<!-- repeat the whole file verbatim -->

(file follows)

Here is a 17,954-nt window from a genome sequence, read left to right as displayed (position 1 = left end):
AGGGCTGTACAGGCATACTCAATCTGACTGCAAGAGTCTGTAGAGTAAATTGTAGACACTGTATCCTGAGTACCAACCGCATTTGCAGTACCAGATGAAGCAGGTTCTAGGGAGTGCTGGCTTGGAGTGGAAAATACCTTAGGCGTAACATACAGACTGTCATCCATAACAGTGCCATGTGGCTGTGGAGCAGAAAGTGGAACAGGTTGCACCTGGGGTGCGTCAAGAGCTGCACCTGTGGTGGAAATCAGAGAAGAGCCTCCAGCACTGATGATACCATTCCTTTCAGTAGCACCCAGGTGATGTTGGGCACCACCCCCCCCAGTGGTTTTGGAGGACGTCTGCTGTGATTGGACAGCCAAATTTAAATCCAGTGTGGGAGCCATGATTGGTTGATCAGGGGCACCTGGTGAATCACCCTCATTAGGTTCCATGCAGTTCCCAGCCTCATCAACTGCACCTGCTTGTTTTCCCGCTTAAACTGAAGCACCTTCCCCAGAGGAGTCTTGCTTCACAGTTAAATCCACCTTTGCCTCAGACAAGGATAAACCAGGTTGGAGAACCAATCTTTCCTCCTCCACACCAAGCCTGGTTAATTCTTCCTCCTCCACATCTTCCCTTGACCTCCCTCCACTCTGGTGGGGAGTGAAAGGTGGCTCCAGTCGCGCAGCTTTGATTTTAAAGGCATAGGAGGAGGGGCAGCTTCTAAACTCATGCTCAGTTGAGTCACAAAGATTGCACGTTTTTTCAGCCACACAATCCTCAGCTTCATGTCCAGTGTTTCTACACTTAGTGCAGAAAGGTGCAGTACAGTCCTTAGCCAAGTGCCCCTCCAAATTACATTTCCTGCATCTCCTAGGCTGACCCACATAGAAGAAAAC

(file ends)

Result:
Here is a 17,954-nt window from a genome sequence, read left to right as displayed (position 1 = left end):
AGGGCTGTACAGGCATACTCAATCTGACTGCAAGAGTCTGTAGAGTAAATTGTAGACACTGTATCCTGAGTACCAACCGCATTTGCAGTACCAGATGAAGCAGGTTCTAGGGAGTGCTGGCTTGGAGTGGAAAATACCTTAGGCGTAACATACAGACTGTCATCCATAACAGTGCCATGTGGCTGTGGAGCAGAAAGTGGAACAGGTTGCACCTGGGGTGCGTCAAGAGCTGCACCTGTGGTGGAAATCAGAGAAGAGCCTCCAGCACTGATGATACCATTCCTTTCAGTAGCACCCAGGTGATGTTGGGCACCACCCCCCCCAGTGGTTTTGGAGGACGTCTGCTGTGATTGGACAGCCAAATTTAAATCCAGTGTGGGAGCCATGATTGGTTGATCAGGGGCACCTGGTGAATCACCCTCATTAGGTTCCATGCAGTTCCCAGCCTCATCAACTGCACCTGCTTGTTTTCCCGCTTAAACTGAAGCACCTTCCCCAGAGGAGTCTTGCTTCACAGTTAAATCCACCTTTGCCTCAGACAAGGATAAACCAGGTTGGAGAACCAATCTTTCCTCCTCCACACCAAGCCTGGTTAATTCTTCCTCCTCCACATCTTCCCTTGACCTCCCTCCACTCTGGTGGGGAGTGAAAGGTGGCTCCAGTCGCGCAGCTTTGATTTTAAAGGCATAGGAGGAGGGGCAGCTTCTAAACTCATGCTCAGTTGAGTCACAAAGATTGCACGTTTTTTCAGCCACACAATCCTCAGCTTCATGTCCAGTGTTTCTACACTTAGTGCAGAAAGGTGCAGTACAGTCCTTAGCCAAGTGCCCCTCCAAATTACATTTCCTGCATCTCCTAGGCTGACCCACATAGAAGAAAAC